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The Spill is one of Peterborough’s finest venues for all-ages live music of any genre. Local and touring musicians take the small stage almost every night of the week.

Katie Green, an instructor of the punk music course in the English department and a doctoral candidate in Cultural Studies, observes that “The Spill a good spot for music” specifically because the “venue consistently strives to foster a strong sense of community support for local musicians and artists.”

She continues, “For anyone that has been inside, you can see the importance of local community on the very walls of The Spill itself, from work by Peterborough artists, to the community events board, to the High Tops neon sign that dominates the room.”

Green emphasizes the diversity of musical acts in this space and the range of events, from your afternoon coffee to a heavy metal show.

On Saturday, January 16, metal juggernauts Fuck the Facts (FTF) headlined a show at this community hub. Peterborough’s Knifehammer and Grotesque Organ Defilement (G.O.D.) were the openers.

Riley Hoffman, a local music promoter and guitarist/vocalist of G.O.D., says, “FTF gets better every time I see them. This was my third time booking them in Peterborough and the first at The Spill.

I was amazed at how well it worked in such a small space. Huge thanks to Jon Konecny who volunteered his services on sound, recording all the bands and making the The Spill’s staff more available for bar service and supervision.”

When I arrived at The Spill mid-way through Knifehammer’s set, the venue was already packed with people of all ages. Knifehammer played some rock songs and others bordering on thrash metal. They find their kin with groups such as Nashville Pussy, a band that played Peterborough some months back.

Knifehammer also donned fluorescent costumes and animal-printed underwear that could only be described as some kind of hybrid of ‘80s pop and punk aesthetics. The audience was full of cheers both during and after their songs.

G.O.D. then assaulted the audience with blast beats, blistering guitars, effects-laden vocals, and crushing bass lines. G.O.D. has been opening metal shows in Peterborough for a few years now. They have released records, cassettes, and CDs internationally, and their latest is a split cassette with Ottawa’s The Vanishing Act.

For those familiar with goregrind, an offshoot of grindcore, G.O.D. should not disappoint. They play fast – songs don’t often extend beyond the one-minute mark –, they play loud, and Hoffman’s gurgling vocals do justice to their namesake.

Gatineau’s FTF began as guitarist Topon Das’s solo project in 2000. He added vocalist Mel Monegon in the early 2000s and the two have been cranking out grindcore tunes ever since.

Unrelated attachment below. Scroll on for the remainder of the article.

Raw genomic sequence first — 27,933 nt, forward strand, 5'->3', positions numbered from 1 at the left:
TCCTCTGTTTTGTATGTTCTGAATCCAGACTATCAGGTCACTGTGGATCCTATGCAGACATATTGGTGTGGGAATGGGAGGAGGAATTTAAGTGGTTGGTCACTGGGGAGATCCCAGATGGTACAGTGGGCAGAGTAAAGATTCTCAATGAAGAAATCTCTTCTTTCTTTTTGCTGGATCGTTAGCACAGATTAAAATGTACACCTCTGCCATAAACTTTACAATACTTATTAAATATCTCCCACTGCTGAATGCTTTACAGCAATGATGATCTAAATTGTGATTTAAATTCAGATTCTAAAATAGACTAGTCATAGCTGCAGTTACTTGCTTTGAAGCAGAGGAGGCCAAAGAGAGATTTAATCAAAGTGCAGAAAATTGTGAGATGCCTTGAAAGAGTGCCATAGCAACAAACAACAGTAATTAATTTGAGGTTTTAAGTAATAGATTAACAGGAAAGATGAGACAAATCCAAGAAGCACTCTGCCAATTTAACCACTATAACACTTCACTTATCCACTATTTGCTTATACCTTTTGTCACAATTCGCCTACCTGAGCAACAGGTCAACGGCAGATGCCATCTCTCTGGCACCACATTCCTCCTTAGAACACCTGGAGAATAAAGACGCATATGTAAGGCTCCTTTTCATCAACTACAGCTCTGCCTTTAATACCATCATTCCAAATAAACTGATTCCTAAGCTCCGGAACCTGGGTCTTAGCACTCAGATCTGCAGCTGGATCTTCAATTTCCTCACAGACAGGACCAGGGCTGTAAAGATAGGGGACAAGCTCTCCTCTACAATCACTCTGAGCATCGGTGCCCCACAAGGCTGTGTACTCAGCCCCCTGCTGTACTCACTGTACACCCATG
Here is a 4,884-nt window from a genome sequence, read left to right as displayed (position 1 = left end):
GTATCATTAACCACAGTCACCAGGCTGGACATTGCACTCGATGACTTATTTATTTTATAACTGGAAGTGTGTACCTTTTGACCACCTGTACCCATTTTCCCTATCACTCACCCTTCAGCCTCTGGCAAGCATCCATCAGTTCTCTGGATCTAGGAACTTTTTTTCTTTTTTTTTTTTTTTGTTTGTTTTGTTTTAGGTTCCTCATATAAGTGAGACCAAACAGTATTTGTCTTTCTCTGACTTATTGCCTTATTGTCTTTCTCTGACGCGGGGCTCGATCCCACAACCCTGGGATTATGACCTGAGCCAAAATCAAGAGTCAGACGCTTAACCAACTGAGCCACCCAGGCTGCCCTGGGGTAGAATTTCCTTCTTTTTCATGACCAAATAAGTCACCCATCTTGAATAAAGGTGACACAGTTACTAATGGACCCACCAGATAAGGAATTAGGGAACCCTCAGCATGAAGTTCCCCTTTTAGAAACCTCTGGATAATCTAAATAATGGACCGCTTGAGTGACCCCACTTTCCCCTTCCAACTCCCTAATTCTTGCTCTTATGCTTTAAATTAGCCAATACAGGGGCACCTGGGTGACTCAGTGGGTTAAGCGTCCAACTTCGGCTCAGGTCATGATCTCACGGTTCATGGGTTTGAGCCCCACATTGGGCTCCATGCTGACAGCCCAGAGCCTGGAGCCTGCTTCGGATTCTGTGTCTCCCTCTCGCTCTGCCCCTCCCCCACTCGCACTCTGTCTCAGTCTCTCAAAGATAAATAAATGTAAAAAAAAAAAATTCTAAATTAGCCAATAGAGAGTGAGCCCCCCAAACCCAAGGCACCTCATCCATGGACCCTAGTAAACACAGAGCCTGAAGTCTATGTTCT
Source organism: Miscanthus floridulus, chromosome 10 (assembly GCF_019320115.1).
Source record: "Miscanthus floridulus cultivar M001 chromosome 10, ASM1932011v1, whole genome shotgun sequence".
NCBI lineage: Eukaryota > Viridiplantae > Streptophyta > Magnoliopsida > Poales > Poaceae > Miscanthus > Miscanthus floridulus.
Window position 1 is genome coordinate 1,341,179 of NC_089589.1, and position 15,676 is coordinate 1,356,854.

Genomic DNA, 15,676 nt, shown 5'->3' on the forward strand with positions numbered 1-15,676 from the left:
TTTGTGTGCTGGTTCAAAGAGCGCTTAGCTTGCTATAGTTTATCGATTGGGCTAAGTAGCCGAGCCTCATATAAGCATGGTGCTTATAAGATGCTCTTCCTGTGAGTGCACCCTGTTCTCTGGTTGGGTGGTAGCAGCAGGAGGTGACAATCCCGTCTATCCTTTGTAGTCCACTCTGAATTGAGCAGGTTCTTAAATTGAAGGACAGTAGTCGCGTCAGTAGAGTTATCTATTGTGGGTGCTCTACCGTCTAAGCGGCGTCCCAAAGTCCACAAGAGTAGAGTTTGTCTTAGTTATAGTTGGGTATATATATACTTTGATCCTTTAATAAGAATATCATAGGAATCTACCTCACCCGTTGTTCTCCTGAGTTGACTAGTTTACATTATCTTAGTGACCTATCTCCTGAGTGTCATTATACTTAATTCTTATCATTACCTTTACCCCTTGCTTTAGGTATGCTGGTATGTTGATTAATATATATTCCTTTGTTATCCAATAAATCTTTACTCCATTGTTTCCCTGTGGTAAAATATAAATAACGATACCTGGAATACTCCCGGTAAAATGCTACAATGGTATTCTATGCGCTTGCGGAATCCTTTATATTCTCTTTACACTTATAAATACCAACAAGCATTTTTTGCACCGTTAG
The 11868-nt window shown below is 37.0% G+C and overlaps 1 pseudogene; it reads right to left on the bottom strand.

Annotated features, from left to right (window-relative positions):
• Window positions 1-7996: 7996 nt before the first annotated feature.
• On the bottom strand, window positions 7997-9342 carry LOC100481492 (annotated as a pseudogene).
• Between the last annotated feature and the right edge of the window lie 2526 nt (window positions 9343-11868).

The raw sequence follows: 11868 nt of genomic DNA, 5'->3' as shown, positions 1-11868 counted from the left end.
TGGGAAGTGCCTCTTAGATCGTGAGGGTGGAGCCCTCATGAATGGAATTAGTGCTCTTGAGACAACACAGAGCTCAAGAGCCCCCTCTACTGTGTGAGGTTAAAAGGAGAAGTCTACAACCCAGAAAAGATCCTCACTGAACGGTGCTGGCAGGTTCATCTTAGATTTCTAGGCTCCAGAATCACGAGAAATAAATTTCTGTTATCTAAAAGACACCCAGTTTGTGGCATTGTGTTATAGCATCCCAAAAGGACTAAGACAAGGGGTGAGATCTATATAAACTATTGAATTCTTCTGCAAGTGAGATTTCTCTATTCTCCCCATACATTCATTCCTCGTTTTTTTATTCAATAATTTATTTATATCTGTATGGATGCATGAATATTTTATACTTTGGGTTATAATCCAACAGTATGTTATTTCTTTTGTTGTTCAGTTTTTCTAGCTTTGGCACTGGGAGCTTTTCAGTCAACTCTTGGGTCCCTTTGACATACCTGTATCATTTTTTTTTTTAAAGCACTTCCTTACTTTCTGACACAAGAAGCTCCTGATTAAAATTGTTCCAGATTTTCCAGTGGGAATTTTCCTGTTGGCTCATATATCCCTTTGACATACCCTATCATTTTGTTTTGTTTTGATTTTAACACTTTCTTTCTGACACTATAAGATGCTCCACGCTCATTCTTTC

Similar to most metal bands’ M.O., Das and Monegon have gone through a rotating series of drummers, bassists, and sessional musicians, although Mathieu Vilandré has been on drums since about 2006.

They have a number of LPs, EPs, and splits for a host of labels, including the prominent metal label Relapse Records.

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I’ve been listening to and watching FTF since 2004. Their performance at The Spill was just as remarkable as those in years past.

The new songs are strictly in the mode of grindcore. Their 2006 album for Relapse [Records] was a bit of a disappointment for me.

It resembled metalcore and tech metal acts of the time, such as Black Dahlia Murder and Through the Eyes of the Dead, or the hybrid death metal/metalcore band The Red Chord.

The Unnamed EP in 2011 was a sign of things to come. FTF is at their best when simply playing fast and noisy – and they did this exceptionally well at the show.

In an interview with Electric City Magazine (Jan. 7, 2016), Das told Gabe Pollock that FTF would be playing mostly new material for their Peterborough stop.

In 2015, the band released a new LP/CD/cassette/digital album entitled Desire Will Rot and a split 10”/CD/digital album with Quebec City’s Fistfuck.
The newer songs I heard at The Spill now split vocal duties between Monegon’s piercing wails and bassist Marc Bourgon’s guttural shouts, more typical of grindcore.

With Das’s riffs and Vilandré’s drumming, FTF continues to be one of Canada’s best metal bands.

Listen to Desire Will Rot at fuckthefacts.bandcamp.com. To read an interview with Das, visit electriccitymagazine.ca.